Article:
The Oaxaca FilmFest international film festival in Mexico has featured the work of Guillermo Del Toro, Spike Lee and Martin Scorsese. And now Martín González, who graduated with a degree in film and media production from Arizona State University's School of Film, Dance and Theatre in 2018, can add his name to that list.
González recently announced that his short film “The (Dis)united States” is an official selection for the Oaxaca FilmFest, which has been praised by MovieMaker magazine as one of the top festivals in the world.
González said his film is based on true events that occurred in 2009 and in 2013 in Arizona, when two different car washes were raided by the sheriff and Immigration and Customs Enforcement.
“In that situation, many workers were detained due to their immigration status,” he said. “This in result tore many families apart, which led to children coming home to no parent or guardian in sight. The log line for my film is: 'When a young man's family is on the verge of being torn apart, he makes one last plea for their freedom.'”
González, a first-generation American whose family migrated to the U.S. about 25 years ago in search of a better life, said the film means a lot to him.
“I made this film because it is a subject that is not only personal to me, but to the people around me as well,” he said. “I am also close with plenty of people who are also immigrants. This film is my way of raising awareness for those who have been silenced due to the political climate and political challenges we are still facing to this day.”
He hopes the film creates an important conversation on the current immigration issues.
“I ask for those who don’t agree as well as for those who agree with different policies to give me 11 minutes of their time and watch the film,” he said. “Every solution starts with a conversation.”
González said he made the film while he was a student in the School of Film, Dance and Theatre because he wanted to make a difference with his work — something he encourages other filmmakers at ASU to do.
“Create the stories that you know will make a difference, whether big or small,” he said. “Filmmaking is a way to express your feelings to the world. Never hold back and always remember you can only get better at your craft if you keep creating. Intimidation is a feeling you should use as an advantage to prove to yourself you can do it and you will.”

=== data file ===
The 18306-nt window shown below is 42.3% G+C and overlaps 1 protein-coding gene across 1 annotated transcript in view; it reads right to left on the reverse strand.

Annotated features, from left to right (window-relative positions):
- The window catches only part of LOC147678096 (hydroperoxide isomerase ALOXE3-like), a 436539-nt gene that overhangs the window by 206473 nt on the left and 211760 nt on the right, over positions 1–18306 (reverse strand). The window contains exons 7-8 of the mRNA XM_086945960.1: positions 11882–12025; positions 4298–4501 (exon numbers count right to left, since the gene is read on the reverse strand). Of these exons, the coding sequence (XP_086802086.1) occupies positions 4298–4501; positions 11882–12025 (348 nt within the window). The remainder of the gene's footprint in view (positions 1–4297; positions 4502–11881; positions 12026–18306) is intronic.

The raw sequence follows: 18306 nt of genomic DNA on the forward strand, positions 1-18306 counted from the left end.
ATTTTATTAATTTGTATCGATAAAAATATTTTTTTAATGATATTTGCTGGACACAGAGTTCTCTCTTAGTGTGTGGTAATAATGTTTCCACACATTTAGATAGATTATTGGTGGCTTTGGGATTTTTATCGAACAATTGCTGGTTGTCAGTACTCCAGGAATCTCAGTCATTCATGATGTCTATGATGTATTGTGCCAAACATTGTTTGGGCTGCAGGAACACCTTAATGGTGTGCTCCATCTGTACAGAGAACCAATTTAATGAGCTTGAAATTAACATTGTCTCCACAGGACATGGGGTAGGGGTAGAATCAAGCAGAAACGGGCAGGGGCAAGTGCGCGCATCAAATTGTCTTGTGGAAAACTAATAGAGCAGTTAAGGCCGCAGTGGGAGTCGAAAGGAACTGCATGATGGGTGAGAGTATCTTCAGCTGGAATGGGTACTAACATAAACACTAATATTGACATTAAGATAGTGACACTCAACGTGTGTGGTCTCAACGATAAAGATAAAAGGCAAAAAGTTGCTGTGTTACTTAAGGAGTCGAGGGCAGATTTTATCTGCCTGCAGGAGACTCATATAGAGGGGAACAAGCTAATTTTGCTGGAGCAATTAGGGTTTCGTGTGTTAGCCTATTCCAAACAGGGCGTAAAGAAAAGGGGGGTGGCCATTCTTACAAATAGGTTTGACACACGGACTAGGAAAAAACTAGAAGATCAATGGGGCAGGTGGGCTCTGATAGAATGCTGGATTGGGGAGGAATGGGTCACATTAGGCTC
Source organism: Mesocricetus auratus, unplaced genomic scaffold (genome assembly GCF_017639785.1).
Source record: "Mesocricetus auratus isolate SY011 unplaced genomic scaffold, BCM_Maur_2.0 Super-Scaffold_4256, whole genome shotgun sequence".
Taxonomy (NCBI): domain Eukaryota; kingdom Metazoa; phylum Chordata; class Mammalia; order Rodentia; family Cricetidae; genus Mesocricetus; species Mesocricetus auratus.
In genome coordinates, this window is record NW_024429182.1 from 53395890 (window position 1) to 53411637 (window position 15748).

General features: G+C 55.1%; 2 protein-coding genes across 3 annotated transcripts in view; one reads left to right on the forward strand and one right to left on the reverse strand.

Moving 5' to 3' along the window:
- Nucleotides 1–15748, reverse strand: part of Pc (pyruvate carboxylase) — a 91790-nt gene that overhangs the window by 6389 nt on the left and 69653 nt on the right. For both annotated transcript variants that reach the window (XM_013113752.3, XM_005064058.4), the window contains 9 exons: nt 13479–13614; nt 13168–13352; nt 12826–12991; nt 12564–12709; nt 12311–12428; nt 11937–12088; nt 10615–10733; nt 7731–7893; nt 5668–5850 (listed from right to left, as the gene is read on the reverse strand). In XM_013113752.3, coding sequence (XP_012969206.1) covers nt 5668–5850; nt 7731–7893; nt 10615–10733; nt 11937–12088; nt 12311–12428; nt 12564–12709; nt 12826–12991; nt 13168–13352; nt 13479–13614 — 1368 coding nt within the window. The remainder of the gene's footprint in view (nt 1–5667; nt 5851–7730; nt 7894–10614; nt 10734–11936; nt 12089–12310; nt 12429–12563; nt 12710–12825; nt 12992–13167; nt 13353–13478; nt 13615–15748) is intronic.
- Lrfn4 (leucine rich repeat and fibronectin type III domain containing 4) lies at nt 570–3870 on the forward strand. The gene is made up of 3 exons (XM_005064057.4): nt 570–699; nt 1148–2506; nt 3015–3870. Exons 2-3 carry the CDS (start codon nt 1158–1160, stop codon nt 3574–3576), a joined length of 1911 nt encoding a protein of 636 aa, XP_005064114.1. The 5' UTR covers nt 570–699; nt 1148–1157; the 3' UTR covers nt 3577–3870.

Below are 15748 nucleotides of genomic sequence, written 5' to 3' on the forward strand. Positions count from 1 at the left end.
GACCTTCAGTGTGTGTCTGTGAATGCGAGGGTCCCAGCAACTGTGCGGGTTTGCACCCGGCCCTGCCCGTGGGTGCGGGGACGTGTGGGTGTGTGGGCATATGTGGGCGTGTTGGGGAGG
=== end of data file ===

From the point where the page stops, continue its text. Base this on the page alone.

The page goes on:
González’s time at ASU helped him push through his own intimidation and determine his course as a director.
“Being a student at Herberger Institute helped me craft my art and also helped me realize what kind of artist I wanted to be,” he said. “It gave me the chance to test the waters in almost every aspect of film, and throughout my four years there, I fell in love with direction and the ability to make films that challenge not only the artist, but the viewer.”
He started drafting the idea for the film “The (Dis)united States” in his junior year, and finished production in his senior year for his capstone project. The piece was selected to screen in the School of Film, Dance and Theatre’s 2018 Fall Film Showcase, where it received the F. Miguel Valenti Award for Ethical Filmmaking. Named for the first assistant director of film at the school, who created the framework of the film program’s focus on ethical filmmaking practices, the award is presented to a project that substantially and significantly represents issues and themes related to ethical inquiries, and/or complex and difficult subject matter, in an ethically responsible and compelling manner.
“The award meant a lot to me,” González said. “It gave me the push I needed to get my film out there and have my voice heard.”
Since then, González and his team have been submitting the film to festivals. It was exactly one year after González wrapped work on “The (Dis)united States” that he received the news it had been accepted to Oaxaca FilmFest.
“I felt very happy within that moment but also sad,” González said. “I was glad that I had finally been accepted to be a part of a prestigious festival, but sad that I knew certain family members as well as friends would not be able to support me by my side in Mexico due to their immigration statuses. Although it was a day filled with mixed emotions, it also gave me the strength I needed to keep pushing this story forward and try to make some kind of change, big or small.”